A surging demand for red wine shot China past France as the world’s top consumer of vin rouge last year with 1.87 billion bottles of the crimson beverage downed in the red republic.
The demand in China has grown by 136 percent since 2008, though about 80 percent of all the wine they drink is made in China, so it’s a double sting for France, according to a report from British firm International Wine & Spirits Research.
The thirst for red wine in China has been growing since 2005. Between 2007 and 2013 their consumption almost tripled, whereas the French sipped down 18 percent less over the same period, the study says.
China still remains the fifth consumer of all types of wine, far behind the United States, France and Italy. For red wine, the next countries behind France were Italy, the US and Germany, the study said.
There is, however, some hope that more French wine could soon find itself in Chinese glasses. The study found that imported wines are gaining popularity in China, with importation jumping by a factor of seven between 2007 and 2013. Foreign wine is about 18.8 percent of what onologues drink in China.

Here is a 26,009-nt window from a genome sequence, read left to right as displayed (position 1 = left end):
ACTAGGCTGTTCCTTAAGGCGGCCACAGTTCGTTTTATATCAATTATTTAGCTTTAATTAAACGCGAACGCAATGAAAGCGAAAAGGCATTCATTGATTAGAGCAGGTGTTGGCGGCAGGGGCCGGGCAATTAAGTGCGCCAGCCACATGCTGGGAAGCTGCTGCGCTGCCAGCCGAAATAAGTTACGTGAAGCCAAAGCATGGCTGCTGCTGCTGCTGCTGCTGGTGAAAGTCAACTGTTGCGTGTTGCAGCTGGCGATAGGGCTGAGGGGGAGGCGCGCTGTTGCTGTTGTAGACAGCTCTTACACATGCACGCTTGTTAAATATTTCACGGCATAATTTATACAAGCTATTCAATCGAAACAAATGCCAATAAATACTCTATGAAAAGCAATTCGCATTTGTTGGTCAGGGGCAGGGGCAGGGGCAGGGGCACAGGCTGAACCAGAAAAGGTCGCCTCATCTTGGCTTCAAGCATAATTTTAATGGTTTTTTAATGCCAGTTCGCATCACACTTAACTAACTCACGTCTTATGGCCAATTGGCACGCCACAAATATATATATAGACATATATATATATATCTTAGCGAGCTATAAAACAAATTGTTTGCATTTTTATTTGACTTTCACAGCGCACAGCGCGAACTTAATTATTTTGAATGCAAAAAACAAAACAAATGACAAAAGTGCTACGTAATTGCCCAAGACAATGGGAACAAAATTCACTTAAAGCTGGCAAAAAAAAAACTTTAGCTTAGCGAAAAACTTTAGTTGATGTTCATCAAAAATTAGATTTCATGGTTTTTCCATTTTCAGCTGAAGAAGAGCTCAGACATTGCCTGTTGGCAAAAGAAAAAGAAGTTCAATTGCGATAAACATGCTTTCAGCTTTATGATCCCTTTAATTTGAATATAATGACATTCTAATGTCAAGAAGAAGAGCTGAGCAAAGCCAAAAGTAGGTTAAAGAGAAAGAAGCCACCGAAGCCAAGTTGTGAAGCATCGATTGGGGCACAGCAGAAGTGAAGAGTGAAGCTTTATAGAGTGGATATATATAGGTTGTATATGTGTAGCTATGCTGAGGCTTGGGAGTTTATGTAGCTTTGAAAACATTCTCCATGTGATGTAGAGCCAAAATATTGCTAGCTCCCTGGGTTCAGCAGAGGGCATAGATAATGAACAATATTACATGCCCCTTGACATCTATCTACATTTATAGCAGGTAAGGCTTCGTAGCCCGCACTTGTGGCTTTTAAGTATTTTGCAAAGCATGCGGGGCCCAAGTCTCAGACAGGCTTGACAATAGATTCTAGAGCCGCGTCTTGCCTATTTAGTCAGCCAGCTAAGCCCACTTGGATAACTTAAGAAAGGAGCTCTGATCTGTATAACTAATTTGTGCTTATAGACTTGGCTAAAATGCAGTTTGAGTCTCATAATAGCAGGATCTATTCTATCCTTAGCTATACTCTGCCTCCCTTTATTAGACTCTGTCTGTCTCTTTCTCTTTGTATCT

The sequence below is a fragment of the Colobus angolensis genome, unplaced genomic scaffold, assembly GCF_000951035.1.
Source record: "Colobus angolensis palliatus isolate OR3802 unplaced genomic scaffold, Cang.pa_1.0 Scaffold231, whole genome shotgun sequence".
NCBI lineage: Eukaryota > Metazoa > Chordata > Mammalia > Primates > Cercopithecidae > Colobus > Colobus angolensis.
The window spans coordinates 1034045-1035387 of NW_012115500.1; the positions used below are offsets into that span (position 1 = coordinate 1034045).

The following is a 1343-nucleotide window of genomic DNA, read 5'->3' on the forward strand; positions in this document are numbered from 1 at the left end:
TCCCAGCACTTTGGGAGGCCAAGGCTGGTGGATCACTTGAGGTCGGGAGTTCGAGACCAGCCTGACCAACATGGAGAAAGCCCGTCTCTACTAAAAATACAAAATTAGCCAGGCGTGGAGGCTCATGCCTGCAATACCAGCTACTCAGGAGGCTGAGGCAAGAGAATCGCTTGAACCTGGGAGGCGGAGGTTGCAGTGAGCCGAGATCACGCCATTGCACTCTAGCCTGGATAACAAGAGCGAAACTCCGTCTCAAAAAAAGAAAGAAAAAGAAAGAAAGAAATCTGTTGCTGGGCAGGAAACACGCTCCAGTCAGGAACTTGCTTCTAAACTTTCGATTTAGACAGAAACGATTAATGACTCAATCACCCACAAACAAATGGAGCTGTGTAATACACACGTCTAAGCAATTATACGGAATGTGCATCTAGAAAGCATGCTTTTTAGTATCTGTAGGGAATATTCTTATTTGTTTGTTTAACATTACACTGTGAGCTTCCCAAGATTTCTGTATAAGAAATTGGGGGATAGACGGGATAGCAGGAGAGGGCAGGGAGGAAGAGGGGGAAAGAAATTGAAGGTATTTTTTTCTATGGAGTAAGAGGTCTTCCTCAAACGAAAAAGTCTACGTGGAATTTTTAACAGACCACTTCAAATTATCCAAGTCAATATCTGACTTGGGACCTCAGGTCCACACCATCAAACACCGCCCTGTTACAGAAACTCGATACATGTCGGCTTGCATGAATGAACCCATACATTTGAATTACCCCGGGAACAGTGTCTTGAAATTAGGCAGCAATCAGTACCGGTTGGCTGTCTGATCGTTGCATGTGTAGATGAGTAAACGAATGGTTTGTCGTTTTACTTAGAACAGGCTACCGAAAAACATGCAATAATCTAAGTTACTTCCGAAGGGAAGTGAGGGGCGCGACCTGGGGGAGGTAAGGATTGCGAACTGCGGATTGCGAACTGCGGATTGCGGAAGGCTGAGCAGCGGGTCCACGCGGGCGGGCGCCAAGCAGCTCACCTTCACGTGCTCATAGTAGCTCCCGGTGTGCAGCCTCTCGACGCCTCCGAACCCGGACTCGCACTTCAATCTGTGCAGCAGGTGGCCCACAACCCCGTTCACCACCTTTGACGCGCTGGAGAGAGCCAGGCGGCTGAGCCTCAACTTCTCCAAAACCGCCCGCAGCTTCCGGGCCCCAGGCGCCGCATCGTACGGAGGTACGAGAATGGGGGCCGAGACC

A effort to capture some of those drinkers has led to major French wine labels to set up shop in China.
Domaines Barons de Rothschild (DBR), maker of the renowned Chateau Lafite reds, is planting roots in China with an initial 15 hectares (37 acres) in Penglai, a hilly green peninsula dotted with vineyards on the east coast of Shandong province with a century-long history of winemaking.
Its great rival, French luxury group LVMH – owner of Dom Perignon champagne among other brands – has 66 hectares for sparkling wine in the up-and-coming wine province of Ningxia in the north.
LVMH is also harvesting its first cabernet sauvignon and merlot grapes from 30 hectares in the cool hills of southwestern Yunnan.
"It's a new El Dorado, it's a New World," says Jean-Guillaume Prats, who oversees the firm's wine division.